I wait. I can see that he’s miserable and I feel sorry for him, but he still hasn’t told me what happened and I won’t leave until he does.

  ‘Cooper was my best friend,’ he says. ‘I loved him. I would never have hurt him. Never. I loved him.’

  ‘Just tell me what happened. Please, Seb?’

  ‘You’re not going to stop, are you?’

  ‘No.’

  He nods. ‘Okay,’ he starts. ‘Claire and I were wasted, really wasted. Whisky and speed, a bit of everything. Cooper called out of the blue and said he was coming over. I was happy, you know? I hadn’t seen him for a while and I was just glad he wanted to hang out with us. But then he got here and we ended up arguing.’

  ‘What about?’

  ‘This and that. Shit, mainly. Nothing worth remembering.’

  ‘Seb. Please.’

  ‘We fought because I was a jerk. I was pissed off because I hadn’t seen him in a long time. I felt like he’d forgotten his old mates. And so I was sarcastic and rude. It was fucking stupid. And I’ll regret it for the rest of my life.’ He closes his eyes for a moment, takes a deep breath. ‘Cooper got the shits and said he was going. Claire asked him for a lift home.’

  ‘She did?’

  He nods.

  ‘And did he give her one?’

  ‘Yep. They drove off and that was it. The last time I saw Cooper I was an absolute fucking jerk. That’s why I didn’t want to tell you. I wanted to forget it.’

  ‘And what happened then? In the car?’

  ‘I have no bloody idea. All I know is Claire told him about the affair. It wasn’t me. I didn’t want him to know. I didn’t want anyone to know. It would kill my mum, you know? It would kill her.’

  ‘But it might be relevant. You can’t just pretend—’

  ‘Relevant to what, Libby?’ He glared at me. ‘Relevant how? And what the fuck does it even matter now?’

  ‘It just does,’ I say. ‘And Claire didn’t tell me she was the one who told Cooper. She made it sound like you both told him.’

  Seb shrugs. ‘Don’t expect me to have any insight into Claire’s mind. Even Claire doesn’t have that. In any case, she may well have forgotten. She forgets a lot of stuff when she drinks.’

  We’re both quiet for a moment. Sebastian picks a handful of grass from the kerb, tosses it onto the road.

  ‘It’s all just shit,’ he says sadly.

  ‘Total shit.’

  ‘I just wish . . .’ He stops, shrugs.

  ‘How did he seem?’ I ask. ‘That night? What kind of mood was he in?’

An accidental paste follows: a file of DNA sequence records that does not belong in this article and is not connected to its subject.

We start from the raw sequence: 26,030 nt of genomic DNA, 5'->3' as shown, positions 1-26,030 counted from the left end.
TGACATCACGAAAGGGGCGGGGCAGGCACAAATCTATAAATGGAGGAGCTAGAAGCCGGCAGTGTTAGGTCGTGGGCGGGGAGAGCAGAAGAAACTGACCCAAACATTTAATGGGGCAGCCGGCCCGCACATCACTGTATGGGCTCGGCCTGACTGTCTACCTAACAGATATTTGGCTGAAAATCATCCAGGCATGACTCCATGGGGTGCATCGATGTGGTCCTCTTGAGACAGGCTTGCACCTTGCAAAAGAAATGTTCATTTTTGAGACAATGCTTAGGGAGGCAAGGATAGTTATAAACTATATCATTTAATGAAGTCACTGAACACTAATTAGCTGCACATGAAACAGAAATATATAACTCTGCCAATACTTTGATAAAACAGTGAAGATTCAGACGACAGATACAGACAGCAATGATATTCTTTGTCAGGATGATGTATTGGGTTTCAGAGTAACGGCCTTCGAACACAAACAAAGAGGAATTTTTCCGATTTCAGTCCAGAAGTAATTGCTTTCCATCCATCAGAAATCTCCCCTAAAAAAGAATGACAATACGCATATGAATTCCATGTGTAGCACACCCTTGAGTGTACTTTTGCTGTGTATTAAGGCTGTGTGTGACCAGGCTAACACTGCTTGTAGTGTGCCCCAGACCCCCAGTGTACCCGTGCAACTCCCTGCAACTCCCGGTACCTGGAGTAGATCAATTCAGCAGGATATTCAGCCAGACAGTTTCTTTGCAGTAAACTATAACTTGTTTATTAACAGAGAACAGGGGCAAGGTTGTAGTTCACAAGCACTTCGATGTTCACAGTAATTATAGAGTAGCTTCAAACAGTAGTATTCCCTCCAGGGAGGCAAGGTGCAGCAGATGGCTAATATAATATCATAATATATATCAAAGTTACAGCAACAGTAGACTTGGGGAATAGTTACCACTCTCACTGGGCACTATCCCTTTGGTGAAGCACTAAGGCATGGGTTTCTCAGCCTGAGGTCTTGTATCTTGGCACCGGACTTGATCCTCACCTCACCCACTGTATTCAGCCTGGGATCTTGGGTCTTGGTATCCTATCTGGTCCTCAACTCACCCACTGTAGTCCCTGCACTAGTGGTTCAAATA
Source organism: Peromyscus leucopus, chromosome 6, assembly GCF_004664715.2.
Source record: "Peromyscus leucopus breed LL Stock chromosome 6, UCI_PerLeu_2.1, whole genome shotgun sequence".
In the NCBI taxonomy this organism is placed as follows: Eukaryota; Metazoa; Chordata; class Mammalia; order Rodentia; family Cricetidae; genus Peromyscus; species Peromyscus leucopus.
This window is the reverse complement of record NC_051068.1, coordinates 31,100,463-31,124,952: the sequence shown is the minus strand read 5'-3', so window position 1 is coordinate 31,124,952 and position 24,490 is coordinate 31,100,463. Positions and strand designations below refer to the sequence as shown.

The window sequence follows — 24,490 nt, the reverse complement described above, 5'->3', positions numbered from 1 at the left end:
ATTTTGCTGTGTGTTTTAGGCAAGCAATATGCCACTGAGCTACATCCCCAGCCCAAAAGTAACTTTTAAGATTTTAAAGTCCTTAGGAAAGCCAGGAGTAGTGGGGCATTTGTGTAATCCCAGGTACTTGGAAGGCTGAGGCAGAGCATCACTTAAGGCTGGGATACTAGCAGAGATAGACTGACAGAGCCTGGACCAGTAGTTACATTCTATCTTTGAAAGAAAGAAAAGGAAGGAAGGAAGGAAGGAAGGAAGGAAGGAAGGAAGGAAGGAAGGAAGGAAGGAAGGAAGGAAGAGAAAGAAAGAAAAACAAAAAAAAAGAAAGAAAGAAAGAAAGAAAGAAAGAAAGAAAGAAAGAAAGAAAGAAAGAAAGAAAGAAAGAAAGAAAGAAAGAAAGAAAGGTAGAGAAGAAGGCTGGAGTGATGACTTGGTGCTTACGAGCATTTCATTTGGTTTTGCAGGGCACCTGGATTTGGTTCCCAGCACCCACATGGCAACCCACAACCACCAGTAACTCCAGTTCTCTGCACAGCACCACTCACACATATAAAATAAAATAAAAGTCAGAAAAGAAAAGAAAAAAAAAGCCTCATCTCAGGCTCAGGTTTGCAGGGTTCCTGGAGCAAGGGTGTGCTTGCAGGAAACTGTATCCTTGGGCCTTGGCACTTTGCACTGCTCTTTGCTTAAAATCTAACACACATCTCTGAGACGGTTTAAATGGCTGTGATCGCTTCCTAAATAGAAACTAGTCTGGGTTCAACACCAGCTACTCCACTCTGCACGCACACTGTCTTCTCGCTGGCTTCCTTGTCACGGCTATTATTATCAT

‘We’d just had a fight. He was pissed off, I guess. Angry.’

  ‘But not . . .?’

  ‘Suicidal? Not that I noticed. But then I wouldn’t really know, would I? I was pissed off too. And I wasn’t exactly in the best condition to be making judgements.’

  ‘Thank you,’ I say. ‘Thanks for telling me.’

  ‘Well. I hope it helps.’

  I stand up. ‘I should probably get going.’

  He follows me to the car. When I’m in the driver’s seat he stops next to my open window, leans down and looks in.

  ‘You didn’t really think I hurt him, did you?’ he asks.

  ‘It doesn’t matter now, does it? You’ve told me what happened.’

  I start the car, put it into gear and drive away.

  THEN

  60

  COOPER

  On Monday night I bought steaks on the way home from work and cooked dinner for Mum and me. I wasn’t a very adventurous cook, but Mum had taught me the basics. I pan-fried the steaks in butter, made a green salad, boiled some chat potatoes.

  I called out to Mum to tell her dinner was ready. I took the salad bowl to the table. The steaks.

  The new table would be ready very soon and I’d be able to bring it home. I was looking forward to seeing Mum’s face. I was also going to enjoy chucking this one out, dumping it at the tip where it belonged.

  ‘Oooh, wow, it looks delicious, Coops,’ Mum said, taking her seat.

  I sat opposite and handed her the salad tongs. ‘After you.’

  ‘So?’ she asked, smiling widely. ‘How was Sydney? You haven’t told me a thing.’

  ‘I haven’t properly seen you,’ I said. ‘But it was really awesome, Mum, thanks.’

  ‘I’m glad. You deserved it.’

  We cut into our steaks. T
he meat was tender. Cooked perfectly.

  ‘So tell me what you got up to? What was the room like?’

  I told her about the view of the harbour, the buskers we saw at Circular Quay, our dinner in the Spanish restaurant. I tried to make a bit of a story of it, but there wasn’t much to say. The truth was that the highlight of the weekend had been all the stuff that happened in the hotel room. And it wasn’t just the sex.

  After dinner we both cleaned up, then Mum went to her room to read and I went to the lounge room to watch television. I flicked through the channels, but there was nothing good on. Reality TV. A gardening show. A movie I had no interest in. I thought about driving over to Libby’s, but it occurred to me that I should probably try to catch up with Seb. I hadn’t spoken a word to him since the night Libby and I walked out of his party.

  I could do both. Go and say hello to Seb, then see Libby on my way home.

  I found my phone and texted Seb.

  What are you up to? Thought I might come over for a while. We could have a game of pool or something?

  A few minutes later I got his response. It was typical Sebastian.

  I’d be up for a game.

  I went to say goodbye to Mum. She was sitting on her bed, reading. I went right into her room, leant over and kissed the top of her head. I didn’t normally kiss her before I went out, but I was still feeling grateful for the trip to Sydney. Grateful and happy. ‘You’re the best,’ I said. ‘Seriously, Mum, thanks.’

  She smiled and took my hand, gave it a squeeze.

  ‘Pleasure,’ she said. ‘Off you go, then. Drive carefully, and don’t stay out all night. I need the car in the morning.’

  I drove up to the Hills, parked behind Seb’s VW and went down to his room. The door was open so I walked straight into the bar area and then into the pool room, but it was dark and empty, so I looked out on the deck.